Iraq News

Iran fires missiles at Iraqi bases housing US, coalition forces


In this file photo taken November 11th, 2014, Iraqi army soldiers are seen during a conference on fighting ISIS at Ain al-Assad air base in Iraq's Anbar province. [Ahmad al-Rubaye/AFP]

In this file photo taken November 11th, 2014, Iraqi army soldiers are seen during a conference on fighting ISIS at Ain al-Assad air base in Iraq's Anbar province. [Ahmad al-Rubaye/AFP]

Iran fired a volley of missiles on Wednesday (January 8th) at Iraqi bases housing US and other foreign troops deployed as part of the international coalition fighting the "Islamic State of Iraq and Syria" (ISIS).

Launched for the first time by forces inside Iran instead of by proxy, the attack marked a new turn in the intensifying confrontation between the US and Iran.

"Iran launched more than a dozen ballistic missiles against US military and coalition forces in Iraq," the Pentagon said.

"It is clear that these missiles were launched from Iran and targeted at least two Iraqi military bases hosting US military and coalition personnel," it added.

The missiles targeted the sprawling Ain al-Assad airbase in western Iraq and a base in Erbil, both housing US and international coalition troops.

Iran's supreme leader Ali Khamenei, who has the final say in all matters of state, said it was a "slap in the face" for the US but that revenge was yet to come.

Facilities on 'high alert'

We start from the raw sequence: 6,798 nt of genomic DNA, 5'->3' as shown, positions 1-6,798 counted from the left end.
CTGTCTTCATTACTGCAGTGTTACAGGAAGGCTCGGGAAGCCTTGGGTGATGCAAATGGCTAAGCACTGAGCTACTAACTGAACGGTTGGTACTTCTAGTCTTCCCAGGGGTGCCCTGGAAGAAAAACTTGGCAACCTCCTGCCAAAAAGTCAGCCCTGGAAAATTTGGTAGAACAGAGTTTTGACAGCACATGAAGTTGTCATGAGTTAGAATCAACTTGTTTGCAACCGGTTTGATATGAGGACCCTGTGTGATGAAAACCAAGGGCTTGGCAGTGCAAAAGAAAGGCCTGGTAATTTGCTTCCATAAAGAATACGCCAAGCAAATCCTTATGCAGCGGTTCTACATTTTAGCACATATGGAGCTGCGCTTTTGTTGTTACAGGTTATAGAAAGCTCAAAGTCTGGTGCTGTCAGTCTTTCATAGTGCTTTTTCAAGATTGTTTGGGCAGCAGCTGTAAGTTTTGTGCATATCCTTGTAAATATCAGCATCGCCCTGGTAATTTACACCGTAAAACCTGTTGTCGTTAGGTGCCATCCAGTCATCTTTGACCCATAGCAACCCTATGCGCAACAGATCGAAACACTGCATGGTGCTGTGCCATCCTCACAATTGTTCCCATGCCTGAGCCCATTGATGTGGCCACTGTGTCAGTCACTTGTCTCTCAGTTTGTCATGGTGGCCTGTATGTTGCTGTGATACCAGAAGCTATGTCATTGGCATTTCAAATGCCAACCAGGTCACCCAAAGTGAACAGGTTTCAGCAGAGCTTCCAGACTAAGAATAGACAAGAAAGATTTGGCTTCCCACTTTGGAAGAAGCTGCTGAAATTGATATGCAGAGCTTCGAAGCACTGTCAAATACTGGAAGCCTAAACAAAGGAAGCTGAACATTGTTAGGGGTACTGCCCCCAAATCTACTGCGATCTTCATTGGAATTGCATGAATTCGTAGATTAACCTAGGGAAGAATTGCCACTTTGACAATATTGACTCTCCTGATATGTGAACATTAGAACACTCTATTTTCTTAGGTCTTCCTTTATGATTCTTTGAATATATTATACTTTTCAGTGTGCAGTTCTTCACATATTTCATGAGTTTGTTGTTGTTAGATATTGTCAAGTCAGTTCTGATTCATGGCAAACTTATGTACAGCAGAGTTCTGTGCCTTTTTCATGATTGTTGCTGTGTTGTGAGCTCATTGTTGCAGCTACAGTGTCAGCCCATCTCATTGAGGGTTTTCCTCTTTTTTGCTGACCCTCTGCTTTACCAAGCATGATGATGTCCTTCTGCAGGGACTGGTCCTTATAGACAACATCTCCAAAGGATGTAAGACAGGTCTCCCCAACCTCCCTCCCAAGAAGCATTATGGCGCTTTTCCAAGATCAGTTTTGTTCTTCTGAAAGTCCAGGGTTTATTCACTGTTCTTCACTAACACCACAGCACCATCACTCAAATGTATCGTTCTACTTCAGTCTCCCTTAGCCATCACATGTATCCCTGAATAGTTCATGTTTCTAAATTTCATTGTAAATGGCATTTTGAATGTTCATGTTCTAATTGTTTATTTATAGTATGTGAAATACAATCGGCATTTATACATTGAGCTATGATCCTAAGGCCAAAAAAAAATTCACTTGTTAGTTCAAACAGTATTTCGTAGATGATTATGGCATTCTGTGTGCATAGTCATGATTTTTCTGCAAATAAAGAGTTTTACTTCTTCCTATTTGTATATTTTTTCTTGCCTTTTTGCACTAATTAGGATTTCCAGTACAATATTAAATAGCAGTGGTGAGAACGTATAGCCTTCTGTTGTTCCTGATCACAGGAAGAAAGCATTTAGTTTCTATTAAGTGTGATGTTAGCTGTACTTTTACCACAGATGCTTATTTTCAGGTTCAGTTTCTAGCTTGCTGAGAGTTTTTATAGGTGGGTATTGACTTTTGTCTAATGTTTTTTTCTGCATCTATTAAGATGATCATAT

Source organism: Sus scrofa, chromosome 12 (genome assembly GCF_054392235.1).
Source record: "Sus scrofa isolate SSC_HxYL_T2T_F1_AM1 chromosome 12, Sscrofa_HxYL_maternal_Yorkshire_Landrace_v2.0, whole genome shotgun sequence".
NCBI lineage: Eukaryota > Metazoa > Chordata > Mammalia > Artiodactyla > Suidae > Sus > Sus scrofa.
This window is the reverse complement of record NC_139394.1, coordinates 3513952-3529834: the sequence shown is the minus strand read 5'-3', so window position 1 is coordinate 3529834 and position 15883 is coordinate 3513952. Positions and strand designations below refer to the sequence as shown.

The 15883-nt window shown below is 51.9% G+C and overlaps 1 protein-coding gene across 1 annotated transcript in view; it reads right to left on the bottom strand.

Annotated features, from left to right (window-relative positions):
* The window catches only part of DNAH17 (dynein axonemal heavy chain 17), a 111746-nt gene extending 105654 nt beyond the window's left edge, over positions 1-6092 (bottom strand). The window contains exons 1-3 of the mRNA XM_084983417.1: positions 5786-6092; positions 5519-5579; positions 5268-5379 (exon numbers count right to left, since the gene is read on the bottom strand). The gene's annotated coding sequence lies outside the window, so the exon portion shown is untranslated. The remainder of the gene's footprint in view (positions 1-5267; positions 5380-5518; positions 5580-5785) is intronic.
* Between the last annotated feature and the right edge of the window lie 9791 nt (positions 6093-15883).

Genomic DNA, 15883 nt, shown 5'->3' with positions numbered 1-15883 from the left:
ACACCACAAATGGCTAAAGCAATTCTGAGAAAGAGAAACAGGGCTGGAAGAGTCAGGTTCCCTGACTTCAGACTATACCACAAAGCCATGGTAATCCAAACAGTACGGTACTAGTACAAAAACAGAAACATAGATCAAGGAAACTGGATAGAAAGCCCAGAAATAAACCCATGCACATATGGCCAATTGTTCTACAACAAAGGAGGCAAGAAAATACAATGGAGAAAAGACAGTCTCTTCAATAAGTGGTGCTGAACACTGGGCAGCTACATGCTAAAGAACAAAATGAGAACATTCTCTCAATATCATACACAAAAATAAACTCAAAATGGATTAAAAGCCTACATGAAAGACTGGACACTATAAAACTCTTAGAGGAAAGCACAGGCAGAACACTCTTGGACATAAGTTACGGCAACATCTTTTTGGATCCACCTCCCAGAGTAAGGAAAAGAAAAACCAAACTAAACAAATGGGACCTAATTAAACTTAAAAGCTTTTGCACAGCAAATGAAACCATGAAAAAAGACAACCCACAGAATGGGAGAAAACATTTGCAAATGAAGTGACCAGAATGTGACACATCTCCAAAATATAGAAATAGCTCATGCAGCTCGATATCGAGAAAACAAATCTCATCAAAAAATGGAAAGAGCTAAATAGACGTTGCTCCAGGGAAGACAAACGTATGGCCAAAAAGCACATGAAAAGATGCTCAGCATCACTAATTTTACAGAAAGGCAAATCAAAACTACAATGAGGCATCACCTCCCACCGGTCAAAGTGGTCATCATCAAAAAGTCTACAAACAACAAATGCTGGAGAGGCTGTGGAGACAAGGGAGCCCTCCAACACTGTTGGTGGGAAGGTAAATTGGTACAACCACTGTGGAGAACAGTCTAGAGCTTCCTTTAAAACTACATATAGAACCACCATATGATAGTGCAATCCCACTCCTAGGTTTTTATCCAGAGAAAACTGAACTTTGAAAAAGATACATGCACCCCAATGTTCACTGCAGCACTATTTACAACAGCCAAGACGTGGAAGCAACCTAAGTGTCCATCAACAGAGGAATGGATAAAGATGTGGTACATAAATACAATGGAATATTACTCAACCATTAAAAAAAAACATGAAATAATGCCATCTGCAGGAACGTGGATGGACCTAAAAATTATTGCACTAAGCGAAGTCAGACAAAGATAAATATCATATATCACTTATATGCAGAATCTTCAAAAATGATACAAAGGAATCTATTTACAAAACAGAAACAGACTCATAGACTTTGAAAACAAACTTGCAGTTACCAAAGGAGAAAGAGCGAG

The Pentagon said the facilities had been on "high alert" after days of steadily mounting tension.

The office of Iraqi Prime Minister Adel Abdul Mahdi said it had received "an official verbal message" from Iran informing it a missile attack on US forces was imminent.

A spokesman for the prime minister said his office was simultaneously contacted by Washington as the missiles rained down.

"Iraq rejects any violation of its sovereignty and attacks on its territory," the statement said.

Iraq's military said it sustained no casualties in 22 missile strikes, most of them hitting Ain al-Assad.

US President Donald Trump said initial casualty assessments indicated "all is well".

France too said it sustained no casualties. But British Foreign Secretary Dominic Raab voiced concern about "reports of casualties".

"We condemn this attack on Iraqi military bases hosting coalition -- including British -- forces," Raab said. "We are concerned by reports of casualties and use of ballistic missiles."

The Norwegian military said international coalition troops were warned of the attack in advance through intelligence channels.

Iran claims missile strikes

Iran's Islamic Revolutionary Guard Corps (IRGC) said Ain al-Assad was hit with dozens of missiles in response to Friday's US strike in Baghdad that killed IRGC-Quds Force commander Qassem Soleimani.

It warned any US counter-attack would be met with an even "more crushing response" and threatened to strike Israel and US "allied governments".

"An important incident has happened. The question of revenge is another issue," Khamenei said in a speech broadcast live on state television in which he appeared to hint that more would come.

"Military actions in this form are not sufficient for that issue," he said, calling for an end to the US presence in the region.

Iran's Foreign Minister Mohammad Javad Zarif had seemed to indicate the missile strikes were over for now.

"Iran took and concluded proportionate measures in self-defence," Zarif said.

The brazenness of the strike was highly unusual for Iran, which has tended to disguise attacks on US interests or troops through its use of proxy forces.

This time, conventional, rather than guerrilla-style weapons were used and responsibility was rapidly claimed.

"It is a major escalation. Ballistic missiles openly launched from Iran onto American targets is a new phase," said Phillip Smyth, an expert on Shia militias.

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Well done


The end of presence of your master, the United States, in the region.


May God save you!